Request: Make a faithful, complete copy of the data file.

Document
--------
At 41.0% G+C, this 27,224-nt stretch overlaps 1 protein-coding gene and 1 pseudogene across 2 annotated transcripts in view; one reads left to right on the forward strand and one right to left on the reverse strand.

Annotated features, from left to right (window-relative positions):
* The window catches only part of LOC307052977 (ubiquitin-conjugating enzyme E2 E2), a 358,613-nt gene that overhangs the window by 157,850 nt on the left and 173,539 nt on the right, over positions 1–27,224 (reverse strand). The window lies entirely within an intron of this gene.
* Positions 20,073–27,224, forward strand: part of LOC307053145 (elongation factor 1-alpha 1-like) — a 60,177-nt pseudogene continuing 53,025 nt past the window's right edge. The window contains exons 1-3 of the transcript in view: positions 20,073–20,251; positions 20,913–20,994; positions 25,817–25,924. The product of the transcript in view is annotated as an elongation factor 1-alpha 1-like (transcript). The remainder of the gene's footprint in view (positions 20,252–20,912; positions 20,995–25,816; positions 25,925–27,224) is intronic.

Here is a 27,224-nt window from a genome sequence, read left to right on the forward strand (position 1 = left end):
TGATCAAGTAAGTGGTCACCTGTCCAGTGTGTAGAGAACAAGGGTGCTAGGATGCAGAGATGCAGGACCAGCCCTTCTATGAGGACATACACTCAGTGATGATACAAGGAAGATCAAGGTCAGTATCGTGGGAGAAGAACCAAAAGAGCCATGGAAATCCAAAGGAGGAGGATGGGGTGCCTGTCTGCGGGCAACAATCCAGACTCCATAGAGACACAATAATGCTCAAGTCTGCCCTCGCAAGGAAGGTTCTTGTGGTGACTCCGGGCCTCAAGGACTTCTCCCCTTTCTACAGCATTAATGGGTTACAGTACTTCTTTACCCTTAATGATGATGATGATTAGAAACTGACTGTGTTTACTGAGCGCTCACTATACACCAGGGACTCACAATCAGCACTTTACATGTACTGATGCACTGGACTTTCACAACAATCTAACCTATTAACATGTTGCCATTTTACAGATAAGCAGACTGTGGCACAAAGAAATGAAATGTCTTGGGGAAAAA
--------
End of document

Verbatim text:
At 41.0% G+C, this 27,224-nt stretch overlaps 1 protein-coding gene and 1 pseudogene across 2 annotated transcripts in view; one reads left to right on the forward strand and one right to left on the reverse strand.

Annotated features, from left to right (window-relative positions):
* The window catches only part of LOC307052977 (ubiquitin-conjugating enzyme E2 E2), a 358,613-nt gene that overhangs the window by 157,850 nt on the left and 173,539 nt on the right, over positions 1–27,224 (reverse strand). The window lies entirely within an intron of this gene.
* Positions 20,073–27,224, forward strand: part of LOC307053145 (elongation factor 1-alpha 1-like) — a 60,177-nt pseudogene continuing 53,025 nt past the window's right edge. The window contains exons 1-3 of the transcript in view: positions 20,073–20,251; positions 20,913–20,994; positions 25,817–25,924. The product of the transcript in view is annotated as an elongation factor 1-alpha 1-like (transcript). The remainder of the gene's footprint in view (positions 20,252–20,912; positions 20,995–25,816; positions 25,925–27,224) is intronic.

Here is a 27,224-nt window from a genome sequence, read left to right on the forward strand (position 1 = left end):
TGATCAAGTAAGTGGTCACCTGTCCAGTGTGTAGAGAACAAGGGTGCTAGGATGCAGAGATGCAGGACCAGCCCTTCTATGAGGACATACACTCAGTGATGATACAAGGAAGATCAAGGTCAGTATCGTGGGAGAAGAACCAAAAGAGCCATGGAAATCCAAAGGAGGAGGATGGGGTGCCTGTCTGCGGGCAACAATCCAGACTCCATAGAGACACAATAATGCTCAAGTCTGCCCTCGCAAGGAAGGTTCTTGTGGTGACTCCGGGCCTCAAGGACTTCTCCCCTTTCTACAGCATTAATGGGTTACAGTACTTCTTTACCCTTAATGATGATGATGATTAGAAACTGACTGTGTTTACTGAGCGCTCACTATACACCAGGGACTCACAATCAGCACTTTACATGTACTGATGCACTGGACTTTCACAACAATCTAACCTATTAACATGTTGCCATTTTACAGATAAGCAGACTGTGGCACAAAGAAATGAAATGTCTTGGGGAAAAA